"What's the world for you if you can't make it up the way you want."

-Jazz, Toni Morrison

Finding Your Porpoise

Finding Your Porpoise

Where I’m from, we’re told as children that everyone is born with a porpoise.

It’s weird to lie about something like that.

I mean, I could plainly see the other kids’ porpoises.

Always coasting along, not more than an arm’s length away.

Some distinct, sleek and shiny with little snouts and speckles, or with jagged fins and taut, crescent bodies.

Others more like blobs of chocolate and vanilla pudding, tightly saran-wrapped in some areas but oozing out in others.

I wouldn’t have minded an oozing porpoise. Because then I would have at least had one.

Then I could have been like the other kids, so smug and nonchalant with their very own porpoises.

Eating lunch with their porpoises. Seesawing with their porpoises. Applying for schools with their porpoises. Introducing dates to their porpoises. 

Not appreciating their porpoises. 

I looked everywhere for mine, even places I knew it wouldn’t fit. 

Under beds, in the junk drawers, behind the couch and the curtains. 

I looked for mine in the classroom, in the gym, at the park, between the pews. 

I looked at the lake, on mountaintops and treetops, and at the beach of course.

I looked under the waves and waited to be swept away into the deep only to be rescued by my very own porpoise.

But instead I was spit back onto shore like a shipwreck survivor, in tattered clothes and soggy boots, and no porpoise.

I consulted the stars and crystals and cards. 

Tried potions and pipes and pills.

I asked other people if they knew my porpoise. Teachers, coaches, clerics, sages, complete strangers. 

I listened to their counsel.

But no one really knew. 

I thought maybe I could make a porpoise baby so I could finally have my very own.

But then I was afraid I’d just make a baby with no porpoise and that made me sad.

So I didn’t do that.

I was afraid I was sick or crazy not to have a porpoise.

I was embarrassed.

And I was ashamed.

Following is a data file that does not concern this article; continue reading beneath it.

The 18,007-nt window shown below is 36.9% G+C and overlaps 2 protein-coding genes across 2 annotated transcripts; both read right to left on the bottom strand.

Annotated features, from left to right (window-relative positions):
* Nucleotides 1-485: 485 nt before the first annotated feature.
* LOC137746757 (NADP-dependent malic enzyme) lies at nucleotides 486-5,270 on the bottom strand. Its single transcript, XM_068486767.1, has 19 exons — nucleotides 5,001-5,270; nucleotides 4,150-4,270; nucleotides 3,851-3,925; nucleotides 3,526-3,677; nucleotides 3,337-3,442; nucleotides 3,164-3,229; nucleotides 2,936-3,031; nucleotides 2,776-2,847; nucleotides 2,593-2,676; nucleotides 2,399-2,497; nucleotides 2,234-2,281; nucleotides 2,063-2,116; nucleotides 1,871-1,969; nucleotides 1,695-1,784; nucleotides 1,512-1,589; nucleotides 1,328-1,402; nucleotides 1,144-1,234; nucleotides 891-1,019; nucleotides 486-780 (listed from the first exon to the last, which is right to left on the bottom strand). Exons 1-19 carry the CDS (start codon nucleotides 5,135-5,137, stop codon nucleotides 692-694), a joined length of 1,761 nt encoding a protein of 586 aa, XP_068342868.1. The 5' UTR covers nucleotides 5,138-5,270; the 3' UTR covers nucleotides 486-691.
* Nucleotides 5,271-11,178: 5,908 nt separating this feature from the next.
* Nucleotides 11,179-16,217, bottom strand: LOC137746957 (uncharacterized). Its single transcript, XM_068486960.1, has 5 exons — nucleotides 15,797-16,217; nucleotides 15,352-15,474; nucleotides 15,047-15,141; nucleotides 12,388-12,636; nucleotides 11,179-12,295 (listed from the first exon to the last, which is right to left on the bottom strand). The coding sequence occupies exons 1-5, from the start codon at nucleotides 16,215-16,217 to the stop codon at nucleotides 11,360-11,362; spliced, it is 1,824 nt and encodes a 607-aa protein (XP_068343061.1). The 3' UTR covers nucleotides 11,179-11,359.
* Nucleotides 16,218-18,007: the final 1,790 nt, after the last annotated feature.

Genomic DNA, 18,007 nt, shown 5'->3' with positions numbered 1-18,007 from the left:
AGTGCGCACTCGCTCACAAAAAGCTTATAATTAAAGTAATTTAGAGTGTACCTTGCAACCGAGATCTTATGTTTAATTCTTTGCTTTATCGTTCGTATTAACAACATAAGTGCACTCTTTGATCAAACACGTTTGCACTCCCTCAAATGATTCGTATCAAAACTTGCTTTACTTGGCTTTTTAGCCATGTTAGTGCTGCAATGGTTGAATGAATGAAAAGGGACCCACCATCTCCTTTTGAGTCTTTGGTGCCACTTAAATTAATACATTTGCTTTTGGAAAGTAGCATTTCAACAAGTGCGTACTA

I figured there was nothing left to do but wait for death without a porpoise so I dug a hole.

And I stitched a cotton shroud. 

And I sat and I waited.

But dying was taking a lot longer than I thought it would. 

I played in the dirt and twigs and leaves to pass the time and I had an idea.

I bundled up globs of earth in the fabric and found some twine to tie it up.

And I dragged it back to town.

I went about my business as folks stared and laughed and snorted at my bundle.

I carried it around until the seams began to tear.

I swapped canvas for the cotton and used rope instead of twine. 

I embroidered it with a beautiful smile and sewed on black marble eyes.

I punched a hole in the top and gave it charcoal spots.

I heaved and hauled it everywhere.

Until one day it became very light.

It began to wriggle and float.

It started clicking and clacking and whistling in the most ridiculous manner, and I began to laugh and others laughed, too.

But some folks didn’t like this.

They were annoyed and even afraid of what I had made.

I didn’t care.

I lived and laughed and went adventuring with my porpoise until the end.

And my tombstone said:

To be born with no porpoise
May seem like a curse.
But to live without one
Is something much worse.

I couldn’t find my porpoise
So I made one instead.
I hope you don’t mind
Now that I’m dead.

What was not lost
Will never be found.
I hope you realize this
Before you’re underground.

Steph Vincent is a lawyer and writer based in the St. Louis area. Vincent writes essays, fiction, and poetry.

Cover photo by Talia Cohen on Unsplash

Death, Wipe that Smile Off Your Face

Death, Wipe that Smile Off Your Face

Unearned Chicago Whiteness

Unearned Chicago Whiteness